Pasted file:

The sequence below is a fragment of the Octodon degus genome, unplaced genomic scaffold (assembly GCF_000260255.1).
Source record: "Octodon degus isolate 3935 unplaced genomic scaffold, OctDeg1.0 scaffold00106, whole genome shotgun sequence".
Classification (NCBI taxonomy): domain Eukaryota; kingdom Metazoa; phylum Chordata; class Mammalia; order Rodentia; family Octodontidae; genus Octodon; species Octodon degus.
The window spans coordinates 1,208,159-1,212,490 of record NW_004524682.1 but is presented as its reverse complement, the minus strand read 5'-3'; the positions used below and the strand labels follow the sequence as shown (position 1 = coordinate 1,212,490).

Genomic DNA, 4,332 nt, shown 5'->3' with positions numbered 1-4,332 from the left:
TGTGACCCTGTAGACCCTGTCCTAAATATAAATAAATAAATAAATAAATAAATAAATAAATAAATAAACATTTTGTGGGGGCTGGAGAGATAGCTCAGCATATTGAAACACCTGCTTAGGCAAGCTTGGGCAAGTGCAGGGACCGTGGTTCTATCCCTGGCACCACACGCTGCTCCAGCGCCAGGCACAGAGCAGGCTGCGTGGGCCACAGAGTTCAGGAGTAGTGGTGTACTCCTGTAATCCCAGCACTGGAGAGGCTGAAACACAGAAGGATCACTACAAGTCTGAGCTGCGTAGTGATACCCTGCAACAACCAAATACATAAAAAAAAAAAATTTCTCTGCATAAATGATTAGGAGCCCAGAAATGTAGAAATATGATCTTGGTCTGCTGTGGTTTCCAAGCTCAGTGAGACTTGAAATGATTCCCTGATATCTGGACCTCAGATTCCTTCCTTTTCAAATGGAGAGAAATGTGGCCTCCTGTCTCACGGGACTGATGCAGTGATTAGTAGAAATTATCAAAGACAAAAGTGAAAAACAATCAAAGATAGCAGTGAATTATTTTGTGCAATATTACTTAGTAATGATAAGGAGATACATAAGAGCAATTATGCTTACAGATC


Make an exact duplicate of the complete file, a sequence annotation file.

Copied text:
The sequence below is a fragment of the Octodon degus genome, unplaced genomic scaffold (assembly GCF_000260255.1).
Source record: "Octodon degus isolate 3935 unplaced genomic scaffold, OctDeg1.0 scaffold00106, whole genome shotgun sequence".
Classification (NCBI taxonomy): domain Eukaryota; kingdom Metazoa; phylum Chordata; class Mammalia; order Rodentia; family Octodontidae; genus Octodon; species Octodon degus.
The window spans coordinates 1,208,159-1,212,490 of record NW_004524682.1 but is presented as its reverse complement, the minus strand read 5'-3'; the positions used below and the strand labels follow the sequence as shown (position 1 = coordinate 1,212,490).

Genomic DNA, 4,332 nt, shown 5'->3' with positions numbered 1-4,332 from the left:
TGTGACCCTGTAGACCCTGTCCTAAATATAAATAAATAAATAAATAAATAAATAAATAAATAAATAAACATTTTGTGGGGGCTGGAGAGATAGCTCAGCATATTGAAACACCTGCTTAGGCAAGCTTGGGCAAGTGCAGGGACCGTGGTTCTATCCCTGGCACCACACGCTGCTCCAGCGCCAGGCACAGAGCAGGCTGCGTGGGCCACAGAGTTCAGGAGTAGTGGTGTACTCCTGTAATCCCAGCACTGGAGAGGCTGAAACACAGAAGGATCACTACAAGTCTGAGCTGCGTAGTGATACCCTGCAACAACCAAATACATAAAAAAAAAAAATTTCTCTGCATAAATGATTAGGAGCCCAGAAATGTAGAAATATGATCTTGGTCTGCTGTGGTTTCCAAGCTCAGTGAGACTTGAAATGATTCCCTGATATCTGGACCTCAGATTCCTTCCTTTTCAAATGGAGAGAAATGTGGCCTCCTGTCTCACGGGACTGATGCAGTGATTAGTAGAAATTATCAAAGACAAAAGTGAAAAACAATCAAAGATAGCAGTGAATTATTTTGTGCAATATTACTTAGTAATGATAAGGAGATACATAAGAGCAATTATGCTTACAGATC